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You can lead workers to PCs, but can you make them click?

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in Employee Benefits Program,HR Management,Human Resources

Having employees handle their own pay and benefits administration is the Holy Grail for HR professionals. You’d like every worker to independently access forms and find answers to payroll and benefits questions online. But old habits die hard. 

To create new employee behaviors and greater HR efficiencies, initiate a long-term, multimedia strategy using techniques that encourage employees to help themselves.

1. Persistent, targeted messaging 

Experts say it takes 30 days to create new habits. But HR pros who have achieved high adoption rates for self-service offerings often find it takes 12 months of communication to make self-service stick. 

Among the techniques they use: include links to self-service web sites in monthly newsletters, post notices on company bulletin boards and take every opportunity to pitch employee groups on the benefits of the program.

Persistent, targeted messaging is crucial because employees are unlikely to engage in a new self-service program until a specific need arises.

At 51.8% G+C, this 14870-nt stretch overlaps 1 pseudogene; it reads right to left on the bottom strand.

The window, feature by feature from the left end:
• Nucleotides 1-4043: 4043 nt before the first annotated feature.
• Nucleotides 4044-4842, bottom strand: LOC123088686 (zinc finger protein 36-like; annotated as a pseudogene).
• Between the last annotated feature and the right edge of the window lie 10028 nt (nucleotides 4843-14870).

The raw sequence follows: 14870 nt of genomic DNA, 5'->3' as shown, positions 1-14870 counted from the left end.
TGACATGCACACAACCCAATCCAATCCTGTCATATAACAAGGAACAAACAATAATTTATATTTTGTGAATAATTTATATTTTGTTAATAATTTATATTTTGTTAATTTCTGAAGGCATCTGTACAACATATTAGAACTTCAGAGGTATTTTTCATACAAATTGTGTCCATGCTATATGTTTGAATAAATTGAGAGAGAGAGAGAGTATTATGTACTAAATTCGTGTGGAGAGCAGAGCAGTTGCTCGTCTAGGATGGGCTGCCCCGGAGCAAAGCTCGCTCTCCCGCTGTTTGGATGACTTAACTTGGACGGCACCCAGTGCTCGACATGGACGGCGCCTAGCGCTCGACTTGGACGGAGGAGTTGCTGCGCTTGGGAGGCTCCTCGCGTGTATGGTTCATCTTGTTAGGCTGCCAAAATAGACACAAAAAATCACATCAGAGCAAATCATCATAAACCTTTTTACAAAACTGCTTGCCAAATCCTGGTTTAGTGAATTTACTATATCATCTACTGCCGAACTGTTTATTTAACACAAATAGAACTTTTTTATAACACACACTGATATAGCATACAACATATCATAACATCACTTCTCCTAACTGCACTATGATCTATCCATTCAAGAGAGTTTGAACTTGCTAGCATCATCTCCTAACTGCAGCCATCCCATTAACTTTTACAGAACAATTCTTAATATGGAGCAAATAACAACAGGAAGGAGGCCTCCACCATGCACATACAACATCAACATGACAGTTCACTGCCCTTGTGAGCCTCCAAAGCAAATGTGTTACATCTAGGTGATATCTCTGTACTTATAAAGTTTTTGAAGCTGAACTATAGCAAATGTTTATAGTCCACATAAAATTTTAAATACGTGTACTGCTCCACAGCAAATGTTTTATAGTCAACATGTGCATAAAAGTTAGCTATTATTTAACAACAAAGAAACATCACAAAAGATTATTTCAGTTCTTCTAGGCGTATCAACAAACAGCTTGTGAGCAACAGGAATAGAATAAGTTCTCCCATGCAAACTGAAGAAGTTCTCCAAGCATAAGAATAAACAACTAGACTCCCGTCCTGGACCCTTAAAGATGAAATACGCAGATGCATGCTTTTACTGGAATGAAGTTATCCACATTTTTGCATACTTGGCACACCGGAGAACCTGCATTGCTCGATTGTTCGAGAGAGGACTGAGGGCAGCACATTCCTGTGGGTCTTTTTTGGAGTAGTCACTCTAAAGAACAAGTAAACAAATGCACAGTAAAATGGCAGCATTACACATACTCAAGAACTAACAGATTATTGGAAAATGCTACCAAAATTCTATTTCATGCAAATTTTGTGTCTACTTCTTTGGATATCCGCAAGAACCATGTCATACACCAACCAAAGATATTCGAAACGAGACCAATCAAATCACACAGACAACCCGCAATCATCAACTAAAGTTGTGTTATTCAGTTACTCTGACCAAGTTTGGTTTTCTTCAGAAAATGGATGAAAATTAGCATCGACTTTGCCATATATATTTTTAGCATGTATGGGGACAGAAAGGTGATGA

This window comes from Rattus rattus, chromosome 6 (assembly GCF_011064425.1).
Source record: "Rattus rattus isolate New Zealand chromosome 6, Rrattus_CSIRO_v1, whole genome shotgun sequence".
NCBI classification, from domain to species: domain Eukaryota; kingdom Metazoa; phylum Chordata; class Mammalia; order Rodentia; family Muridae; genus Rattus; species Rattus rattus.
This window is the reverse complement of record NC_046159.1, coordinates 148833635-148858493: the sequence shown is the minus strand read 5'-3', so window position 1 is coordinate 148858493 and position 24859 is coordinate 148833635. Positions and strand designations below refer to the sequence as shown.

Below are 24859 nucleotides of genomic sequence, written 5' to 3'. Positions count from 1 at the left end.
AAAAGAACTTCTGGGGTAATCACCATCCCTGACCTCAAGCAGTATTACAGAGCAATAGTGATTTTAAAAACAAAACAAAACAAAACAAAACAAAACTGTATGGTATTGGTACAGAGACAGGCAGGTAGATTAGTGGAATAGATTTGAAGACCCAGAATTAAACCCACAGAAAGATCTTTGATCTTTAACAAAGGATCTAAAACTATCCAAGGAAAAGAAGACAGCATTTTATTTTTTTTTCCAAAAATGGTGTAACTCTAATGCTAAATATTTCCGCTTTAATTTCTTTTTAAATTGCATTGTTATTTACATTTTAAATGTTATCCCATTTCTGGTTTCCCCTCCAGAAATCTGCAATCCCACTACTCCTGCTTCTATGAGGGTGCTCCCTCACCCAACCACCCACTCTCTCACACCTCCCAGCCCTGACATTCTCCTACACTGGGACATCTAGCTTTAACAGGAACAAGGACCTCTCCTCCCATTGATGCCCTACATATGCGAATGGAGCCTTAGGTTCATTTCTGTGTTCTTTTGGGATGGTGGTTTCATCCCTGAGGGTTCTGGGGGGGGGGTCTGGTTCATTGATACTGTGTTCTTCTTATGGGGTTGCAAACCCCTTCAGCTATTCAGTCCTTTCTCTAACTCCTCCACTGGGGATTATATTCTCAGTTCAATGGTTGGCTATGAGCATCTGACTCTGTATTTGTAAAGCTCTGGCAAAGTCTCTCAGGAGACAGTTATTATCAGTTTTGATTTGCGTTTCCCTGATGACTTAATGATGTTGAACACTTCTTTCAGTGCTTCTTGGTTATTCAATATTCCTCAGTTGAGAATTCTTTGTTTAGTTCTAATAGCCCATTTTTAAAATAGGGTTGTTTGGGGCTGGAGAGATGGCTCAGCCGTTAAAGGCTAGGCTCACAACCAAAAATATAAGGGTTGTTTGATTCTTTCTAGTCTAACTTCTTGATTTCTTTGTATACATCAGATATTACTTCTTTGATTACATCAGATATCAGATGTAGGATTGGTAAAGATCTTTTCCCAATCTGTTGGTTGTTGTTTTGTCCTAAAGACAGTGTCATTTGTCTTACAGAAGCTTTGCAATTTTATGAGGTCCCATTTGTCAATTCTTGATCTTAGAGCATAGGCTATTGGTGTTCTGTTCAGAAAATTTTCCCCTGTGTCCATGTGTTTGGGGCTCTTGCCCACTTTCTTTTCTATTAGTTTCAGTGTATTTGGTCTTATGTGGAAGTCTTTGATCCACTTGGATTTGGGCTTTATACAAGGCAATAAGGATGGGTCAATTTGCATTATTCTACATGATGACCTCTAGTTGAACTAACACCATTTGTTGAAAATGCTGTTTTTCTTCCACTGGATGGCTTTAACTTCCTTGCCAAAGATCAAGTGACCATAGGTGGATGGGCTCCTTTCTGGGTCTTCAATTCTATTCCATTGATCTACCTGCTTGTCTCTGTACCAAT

“Employees need to know what’s in it for them,” says Stacia Skretteberg, HR director for Sugarland Enterprises. “You have to articulate the benefits to employees, like having easy access to information, faster service and the ability to manage their accounts from home.”

2. Provide access

Not everyone has access to the web (or even a computer) at home. Consider installing self-serve PC “kiosks” at various locations.

3. Host a treasure hunt

Challenge employees to locate online resources by posing a weekly question via e-mail. Award a token prize.

4. Appoint champions

Identify (or train) self-serve power users to serve as resources for co-workers. 

Besides answering employees’ questions, champions can give feedback to HR on portal navigation, online tools and the effectiveness of communications campaigns. 

Encourage champions to chat with employees online or blog about their experiences using self-service tools. Peer testimonials are powerful tools in coaxing nonadopters into the fold.

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